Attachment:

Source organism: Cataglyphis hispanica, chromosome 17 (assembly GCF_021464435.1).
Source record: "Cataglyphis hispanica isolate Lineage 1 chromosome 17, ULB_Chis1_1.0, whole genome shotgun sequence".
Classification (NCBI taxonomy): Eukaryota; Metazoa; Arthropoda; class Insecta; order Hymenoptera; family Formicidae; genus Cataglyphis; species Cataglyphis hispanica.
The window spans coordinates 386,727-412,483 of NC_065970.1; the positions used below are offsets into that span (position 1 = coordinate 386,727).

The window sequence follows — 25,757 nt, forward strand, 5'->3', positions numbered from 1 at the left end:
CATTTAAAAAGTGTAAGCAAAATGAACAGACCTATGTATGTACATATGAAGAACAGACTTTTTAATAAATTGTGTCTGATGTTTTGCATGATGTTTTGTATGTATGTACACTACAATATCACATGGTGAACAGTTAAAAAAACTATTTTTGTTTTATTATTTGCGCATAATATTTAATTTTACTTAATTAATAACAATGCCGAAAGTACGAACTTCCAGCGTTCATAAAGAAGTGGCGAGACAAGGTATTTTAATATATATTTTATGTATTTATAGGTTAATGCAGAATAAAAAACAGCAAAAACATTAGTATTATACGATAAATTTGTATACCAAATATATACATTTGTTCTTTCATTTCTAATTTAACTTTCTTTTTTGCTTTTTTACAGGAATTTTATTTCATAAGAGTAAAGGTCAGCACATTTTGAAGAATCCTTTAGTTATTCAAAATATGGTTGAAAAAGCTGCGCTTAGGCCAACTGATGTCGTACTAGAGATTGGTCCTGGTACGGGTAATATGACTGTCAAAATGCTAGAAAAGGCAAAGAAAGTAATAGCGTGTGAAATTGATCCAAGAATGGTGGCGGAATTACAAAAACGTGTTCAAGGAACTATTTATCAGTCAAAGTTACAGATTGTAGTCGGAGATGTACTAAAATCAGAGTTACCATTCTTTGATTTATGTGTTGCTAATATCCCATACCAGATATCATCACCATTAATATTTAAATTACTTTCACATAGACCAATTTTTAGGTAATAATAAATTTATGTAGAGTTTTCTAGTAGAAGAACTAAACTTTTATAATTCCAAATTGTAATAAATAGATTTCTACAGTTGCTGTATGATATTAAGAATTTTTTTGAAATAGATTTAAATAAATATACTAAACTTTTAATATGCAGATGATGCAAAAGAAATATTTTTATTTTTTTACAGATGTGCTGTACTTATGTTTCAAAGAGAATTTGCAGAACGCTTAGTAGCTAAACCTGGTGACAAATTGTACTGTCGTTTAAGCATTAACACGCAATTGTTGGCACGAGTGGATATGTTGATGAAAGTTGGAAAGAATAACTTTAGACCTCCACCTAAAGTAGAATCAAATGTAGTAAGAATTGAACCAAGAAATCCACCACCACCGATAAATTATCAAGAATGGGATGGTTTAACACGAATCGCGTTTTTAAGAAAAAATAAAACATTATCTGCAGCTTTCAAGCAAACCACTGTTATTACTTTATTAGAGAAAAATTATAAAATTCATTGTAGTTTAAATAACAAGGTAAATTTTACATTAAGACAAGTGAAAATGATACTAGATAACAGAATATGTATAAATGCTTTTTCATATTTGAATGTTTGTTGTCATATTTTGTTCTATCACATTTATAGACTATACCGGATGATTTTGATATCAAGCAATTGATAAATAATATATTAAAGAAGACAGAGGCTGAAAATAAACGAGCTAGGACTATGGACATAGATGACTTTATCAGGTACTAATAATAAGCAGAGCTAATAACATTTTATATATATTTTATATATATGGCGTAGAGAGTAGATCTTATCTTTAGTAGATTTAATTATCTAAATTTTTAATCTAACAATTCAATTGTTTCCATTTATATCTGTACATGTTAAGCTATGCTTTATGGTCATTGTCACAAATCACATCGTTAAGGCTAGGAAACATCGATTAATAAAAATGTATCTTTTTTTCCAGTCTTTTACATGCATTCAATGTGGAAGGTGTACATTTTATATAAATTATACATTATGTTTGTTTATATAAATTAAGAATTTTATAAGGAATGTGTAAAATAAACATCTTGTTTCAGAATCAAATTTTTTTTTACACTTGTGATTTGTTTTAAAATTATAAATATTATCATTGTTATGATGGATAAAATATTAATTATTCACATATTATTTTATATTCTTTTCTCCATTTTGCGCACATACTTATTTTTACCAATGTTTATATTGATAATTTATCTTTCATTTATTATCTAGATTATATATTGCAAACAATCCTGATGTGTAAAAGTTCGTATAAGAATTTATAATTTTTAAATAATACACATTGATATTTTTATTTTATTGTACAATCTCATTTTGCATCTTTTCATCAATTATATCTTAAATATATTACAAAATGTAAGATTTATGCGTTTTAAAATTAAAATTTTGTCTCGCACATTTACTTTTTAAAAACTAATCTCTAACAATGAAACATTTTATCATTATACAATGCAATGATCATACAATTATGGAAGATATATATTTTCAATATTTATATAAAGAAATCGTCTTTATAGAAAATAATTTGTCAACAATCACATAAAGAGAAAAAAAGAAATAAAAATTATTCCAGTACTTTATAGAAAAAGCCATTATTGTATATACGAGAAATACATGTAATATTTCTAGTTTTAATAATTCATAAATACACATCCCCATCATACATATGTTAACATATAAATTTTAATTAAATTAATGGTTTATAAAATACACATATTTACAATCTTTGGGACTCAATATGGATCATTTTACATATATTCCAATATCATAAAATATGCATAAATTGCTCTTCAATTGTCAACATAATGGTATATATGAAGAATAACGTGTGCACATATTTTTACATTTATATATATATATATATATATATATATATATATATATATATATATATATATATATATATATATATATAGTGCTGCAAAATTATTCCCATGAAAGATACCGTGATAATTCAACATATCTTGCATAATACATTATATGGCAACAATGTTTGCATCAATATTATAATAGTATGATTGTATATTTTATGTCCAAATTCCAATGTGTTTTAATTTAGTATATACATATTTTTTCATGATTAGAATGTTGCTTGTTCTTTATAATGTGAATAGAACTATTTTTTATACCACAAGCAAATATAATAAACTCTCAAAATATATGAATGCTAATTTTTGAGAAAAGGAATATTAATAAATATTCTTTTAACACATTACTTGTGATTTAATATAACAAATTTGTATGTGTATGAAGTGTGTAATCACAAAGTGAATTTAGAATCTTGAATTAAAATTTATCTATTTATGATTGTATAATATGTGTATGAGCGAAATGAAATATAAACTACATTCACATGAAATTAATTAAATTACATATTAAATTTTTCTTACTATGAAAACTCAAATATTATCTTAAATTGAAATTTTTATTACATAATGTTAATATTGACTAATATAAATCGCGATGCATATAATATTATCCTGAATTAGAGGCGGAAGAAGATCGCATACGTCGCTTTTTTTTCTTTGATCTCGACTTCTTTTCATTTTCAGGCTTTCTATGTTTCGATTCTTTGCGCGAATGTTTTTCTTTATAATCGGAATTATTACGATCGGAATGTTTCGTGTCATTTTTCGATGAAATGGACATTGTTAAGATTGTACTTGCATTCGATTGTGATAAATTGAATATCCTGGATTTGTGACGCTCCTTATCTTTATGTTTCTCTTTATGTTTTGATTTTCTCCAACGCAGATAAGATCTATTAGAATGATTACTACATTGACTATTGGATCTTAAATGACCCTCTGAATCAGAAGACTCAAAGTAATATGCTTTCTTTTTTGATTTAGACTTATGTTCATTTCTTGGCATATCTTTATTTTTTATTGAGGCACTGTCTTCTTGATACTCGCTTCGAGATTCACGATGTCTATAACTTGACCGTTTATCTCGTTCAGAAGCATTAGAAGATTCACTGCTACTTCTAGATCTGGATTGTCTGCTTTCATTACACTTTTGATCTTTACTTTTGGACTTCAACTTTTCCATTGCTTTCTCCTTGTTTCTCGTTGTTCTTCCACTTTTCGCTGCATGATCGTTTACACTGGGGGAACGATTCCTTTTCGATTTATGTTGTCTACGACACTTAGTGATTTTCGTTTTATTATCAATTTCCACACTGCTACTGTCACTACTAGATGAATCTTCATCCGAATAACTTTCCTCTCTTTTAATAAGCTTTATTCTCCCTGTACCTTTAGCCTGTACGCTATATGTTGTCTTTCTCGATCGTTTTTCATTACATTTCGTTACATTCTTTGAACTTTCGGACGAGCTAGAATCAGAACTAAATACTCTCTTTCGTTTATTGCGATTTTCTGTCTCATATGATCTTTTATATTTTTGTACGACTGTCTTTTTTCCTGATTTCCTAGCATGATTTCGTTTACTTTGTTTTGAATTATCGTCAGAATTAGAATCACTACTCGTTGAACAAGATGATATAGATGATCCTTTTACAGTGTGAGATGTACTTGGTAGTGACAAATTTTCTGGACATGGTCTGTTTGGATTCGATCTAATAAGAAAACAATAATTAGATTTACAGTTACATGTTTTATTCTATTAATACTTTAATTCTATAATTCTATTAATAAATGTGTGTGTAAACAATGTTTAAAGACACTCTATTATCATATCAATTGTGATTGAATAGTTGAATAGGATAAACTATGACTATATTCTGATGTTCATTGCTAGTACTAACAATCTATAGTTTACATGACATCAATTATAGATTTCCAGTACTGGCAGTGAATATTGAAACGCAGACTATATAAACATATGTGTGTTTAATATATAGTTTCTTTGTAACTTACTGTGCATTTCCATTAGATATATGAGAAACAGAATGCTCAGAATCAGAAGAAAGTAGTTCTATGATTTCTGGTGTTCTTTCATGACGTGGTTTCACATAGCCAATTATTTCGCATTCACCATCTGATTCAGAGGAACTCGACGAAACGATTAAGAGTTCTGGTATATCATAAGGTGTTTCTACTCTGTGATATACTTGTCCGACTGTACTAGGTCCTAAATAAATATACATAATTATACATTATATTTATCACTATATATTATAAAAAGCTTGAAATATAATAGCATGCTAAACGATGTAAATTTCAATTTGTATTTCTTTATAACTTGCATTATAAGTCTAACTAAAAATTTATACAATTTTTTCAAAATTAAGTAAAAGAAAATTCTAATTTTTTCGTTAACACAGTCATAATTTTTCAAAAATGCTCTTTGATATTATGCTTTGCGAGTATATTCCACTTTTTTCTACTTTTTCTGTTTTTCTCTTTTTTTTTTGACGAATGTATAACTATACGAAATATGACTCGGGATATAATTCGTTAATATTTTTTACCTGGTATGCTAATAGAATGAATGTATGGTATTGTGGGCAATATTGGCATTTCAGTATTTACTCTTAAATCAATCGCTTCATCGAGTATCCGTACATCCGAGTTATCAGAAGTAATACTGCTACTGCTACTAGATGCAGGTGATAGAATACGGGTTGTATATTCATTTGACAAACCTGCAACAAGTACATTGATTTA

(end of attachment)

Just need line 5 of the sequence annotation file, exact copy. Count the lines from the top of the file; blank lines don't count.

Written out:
The window sequence follows — 25,757 nt, forward strand, 5'->3', positions numbered from 1 at the left end: